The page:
Federal studies suggest number of uninsured has been inflated

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Studies, which some believe could greatly impact future Medicaid budgeting decisions, found that the number of Americans without health coverage may be overstated by as much as 20%.

The Census Bureau estimated that 45 million Americans lacked health insurance for all of 2003. However, actuarial Research Corp., a private company commissioned by the Bush administration, found an estimated 9 million of the 45 million had coverage.  Another estimate, using 2001 data, and calculated by researchers at the Urban Institute, a nonpartisan group, showed an over-count of about 4 million.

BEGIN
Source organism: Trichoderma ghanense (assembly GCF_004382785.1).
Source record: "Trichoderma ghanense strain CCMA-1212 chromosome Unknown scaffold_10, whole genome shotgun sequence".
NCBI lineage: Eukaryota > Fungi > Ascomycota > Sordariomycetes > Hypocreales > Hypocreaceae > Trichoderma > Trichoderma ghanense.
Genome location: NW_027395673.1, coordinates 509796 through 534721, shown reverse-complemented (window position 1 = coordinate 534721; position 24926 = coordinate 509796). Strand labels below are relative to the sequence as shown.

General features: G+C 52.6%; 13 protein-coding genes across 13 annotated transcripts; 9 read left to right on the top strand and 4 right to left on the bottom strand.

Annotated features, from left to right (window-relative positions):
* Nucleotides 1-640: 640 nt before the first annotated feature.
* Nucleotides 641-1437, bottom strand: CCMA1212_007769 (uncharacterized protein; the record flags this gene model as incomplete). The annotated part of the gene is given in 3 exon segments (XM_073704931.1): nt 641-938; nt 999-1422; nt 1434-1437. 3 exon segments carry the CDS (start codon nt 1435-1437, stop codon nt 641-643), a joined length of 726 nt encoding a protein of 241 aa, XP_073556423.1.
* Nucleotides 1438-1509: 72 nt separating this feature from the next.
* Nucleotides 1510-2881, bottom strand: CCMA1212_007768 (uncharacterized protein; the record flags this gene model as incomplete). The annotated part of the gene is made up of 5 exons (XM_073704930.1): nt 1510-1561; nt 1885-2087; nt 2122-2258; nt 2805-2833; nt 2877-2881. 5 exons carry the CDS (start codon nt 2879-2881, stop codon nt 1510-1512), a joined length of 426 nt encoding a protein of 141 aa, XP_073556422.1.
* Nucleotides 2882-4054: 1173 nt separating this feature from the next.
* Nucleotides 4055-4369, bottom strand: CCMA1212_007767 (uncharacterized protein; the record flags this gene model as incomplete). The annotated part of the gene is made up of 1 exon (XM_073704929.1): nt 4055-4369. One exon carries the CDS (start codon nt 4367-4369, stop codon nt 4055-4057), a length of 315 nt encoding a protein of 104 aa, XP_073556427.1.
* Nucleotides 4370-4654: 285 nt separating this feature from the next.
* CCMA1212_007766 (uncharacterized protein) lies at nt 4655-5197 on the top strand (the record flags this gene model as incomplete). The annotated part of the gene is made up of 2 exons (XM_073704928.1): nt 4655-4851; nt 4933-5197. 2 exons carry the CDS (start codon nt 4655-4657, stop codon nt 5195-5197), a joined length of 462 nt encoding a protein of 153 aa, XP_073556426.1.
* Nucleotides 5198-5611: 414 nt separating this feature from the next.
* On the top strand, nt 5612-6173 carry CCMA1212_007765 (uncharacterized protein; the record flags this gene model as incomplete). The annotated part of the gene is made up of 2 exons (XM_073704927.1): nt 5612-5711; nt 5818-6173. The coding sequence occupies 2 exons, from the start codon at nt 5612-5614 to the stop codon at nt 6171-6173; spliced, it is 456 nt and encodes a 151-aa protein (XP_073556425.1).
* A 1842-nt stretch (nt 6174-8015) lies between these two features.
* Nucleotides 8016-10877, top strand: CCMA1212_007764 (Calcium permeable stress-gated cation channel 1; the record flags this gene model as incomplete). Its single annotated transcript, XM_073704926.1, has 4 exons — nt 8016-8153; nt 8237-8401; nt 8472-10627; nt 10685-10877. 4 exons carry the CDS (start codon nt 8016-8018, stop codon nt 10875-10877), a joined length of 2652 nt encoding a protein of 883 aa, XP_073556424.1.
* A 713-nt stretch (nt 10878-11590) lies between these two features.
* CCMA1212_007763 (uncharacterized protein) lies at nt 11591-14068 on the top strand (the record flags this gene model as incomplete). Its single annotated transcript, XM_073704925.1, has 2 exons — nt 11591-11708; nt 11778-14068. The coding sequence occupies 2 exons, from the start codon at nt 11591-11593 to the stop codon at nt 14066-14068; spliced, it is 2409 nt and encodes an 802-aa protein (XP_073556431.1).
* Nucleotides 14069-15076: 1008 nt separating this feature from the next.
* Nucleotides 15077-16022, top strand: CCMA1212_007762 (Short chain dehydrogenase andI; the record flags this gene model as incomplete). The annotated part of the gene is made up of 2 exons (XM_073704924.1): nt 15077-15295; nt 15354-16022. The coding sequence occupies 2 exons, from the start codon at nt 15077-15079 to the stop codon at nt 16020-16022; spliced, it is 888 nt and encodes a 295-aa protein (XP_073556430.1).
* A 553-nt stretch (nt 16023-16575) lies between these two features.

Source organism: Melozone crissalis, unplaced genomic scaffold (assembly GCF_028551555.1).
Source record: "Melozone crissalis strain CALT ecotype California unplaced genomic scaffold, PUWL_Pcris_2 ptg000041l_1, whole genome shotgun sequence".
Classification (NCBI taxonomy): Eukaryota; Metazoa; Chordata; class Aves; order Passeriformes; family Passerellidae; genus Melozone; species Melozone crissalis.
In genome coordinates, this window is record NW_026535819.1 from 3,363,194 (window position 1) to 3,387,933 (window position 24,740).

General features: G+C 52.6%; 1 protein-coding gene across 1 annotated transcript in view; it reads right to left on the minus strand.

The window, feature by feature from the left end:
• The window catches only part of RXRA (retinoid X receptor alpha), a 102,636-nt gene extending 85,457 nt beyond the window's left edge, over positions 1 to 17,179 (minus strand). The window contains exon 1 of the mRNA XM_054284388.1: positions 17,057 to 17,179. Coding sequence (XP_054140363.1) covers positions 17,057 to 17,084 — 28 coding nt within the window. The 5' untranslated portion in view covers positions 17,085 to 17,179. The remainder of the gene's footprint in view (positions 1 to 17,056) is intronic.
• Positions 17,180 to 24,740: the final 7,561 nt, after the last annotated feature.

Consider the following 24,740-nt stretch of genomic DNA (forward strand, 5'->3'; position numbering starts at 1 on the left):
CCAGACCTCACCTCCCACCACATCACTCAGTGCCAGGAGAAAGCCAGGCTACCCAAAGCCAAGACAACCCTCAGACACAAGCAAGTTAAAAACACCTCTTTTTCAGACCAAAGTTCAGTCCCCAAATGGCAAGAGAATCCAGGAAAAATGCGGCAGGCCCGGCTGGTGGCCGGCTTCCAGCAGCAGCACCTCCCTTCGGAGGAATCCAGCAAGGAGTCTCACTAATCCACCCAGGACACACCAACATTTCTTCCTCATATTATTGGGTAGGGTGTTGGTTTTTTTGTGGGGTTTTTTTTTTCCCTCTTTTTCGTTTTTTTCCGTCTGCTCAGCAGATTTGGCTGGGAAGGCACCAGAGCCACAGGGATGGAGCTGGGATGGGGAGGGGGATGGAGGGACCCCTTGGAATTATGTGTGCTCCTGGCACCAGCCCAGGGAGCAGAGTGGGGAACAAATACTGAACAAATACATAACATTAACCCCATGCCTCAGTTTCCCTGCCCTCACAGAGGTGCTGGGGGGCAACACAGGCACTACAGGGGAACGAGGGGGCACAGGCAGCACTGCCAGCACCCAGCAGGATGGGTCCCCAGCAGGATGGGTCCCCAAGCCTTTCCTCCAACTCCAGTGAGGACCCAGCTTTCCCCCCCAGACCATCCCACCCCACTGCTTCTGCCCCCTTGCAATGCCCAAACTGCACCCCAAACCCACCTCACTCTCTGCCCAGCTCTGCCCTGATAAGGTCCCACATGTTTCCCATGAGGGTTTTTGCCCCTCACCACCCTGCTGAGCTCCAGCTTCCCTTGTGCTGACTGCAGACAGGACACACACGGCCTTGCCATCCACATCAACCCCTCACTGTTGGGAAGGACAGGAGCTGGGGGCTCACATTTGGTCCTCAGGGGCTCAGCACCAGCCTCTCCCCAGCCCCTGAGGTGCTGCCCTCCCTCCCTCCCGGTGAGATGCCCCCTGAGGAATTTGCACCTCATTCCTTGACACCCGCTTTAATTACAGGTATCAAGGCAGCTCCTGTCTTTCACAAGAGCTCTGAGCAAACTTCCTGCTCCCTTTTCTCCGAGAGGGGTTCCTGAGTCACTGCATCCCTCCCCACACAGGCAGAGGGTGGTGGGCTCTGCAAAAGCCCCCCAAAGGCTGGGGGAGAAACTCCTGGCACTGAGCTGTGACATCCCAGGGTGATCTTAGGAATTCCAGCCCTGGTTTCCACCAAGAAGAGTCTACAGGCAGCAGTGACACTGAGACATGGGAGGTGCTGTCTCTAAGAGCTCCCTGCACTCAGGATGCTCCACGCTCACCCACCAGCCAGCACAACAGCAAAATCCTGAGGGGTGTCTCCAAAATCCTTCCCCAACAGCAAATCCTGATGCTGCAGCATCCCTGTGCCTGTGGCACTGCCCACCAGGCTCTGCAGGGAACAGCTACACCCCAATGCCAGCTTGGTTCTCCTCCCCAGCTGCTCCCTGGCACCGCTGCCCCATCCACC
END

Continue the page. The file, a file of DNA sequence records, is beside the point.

Both studies claim that technical problems with the Census Bureau's Current Population Survey may have resulted in the overstatement in the number of uninsured because of how Medicaid beneficiaries were under counted. Figures from two different Census Bureau surveys estimate Americans without a full year of health coverage range anywhere from 19 million to 45 million for 2003.

The implications of the discrepancy could cause a shift in states' shares of federal Medicaid dollars, according to some experts. Still, both sets of researchers caution that any lowering of the number of uninsured is likely to be brief, as the erosion of private coverage signals a continued rise in the number of Americans without health coverage.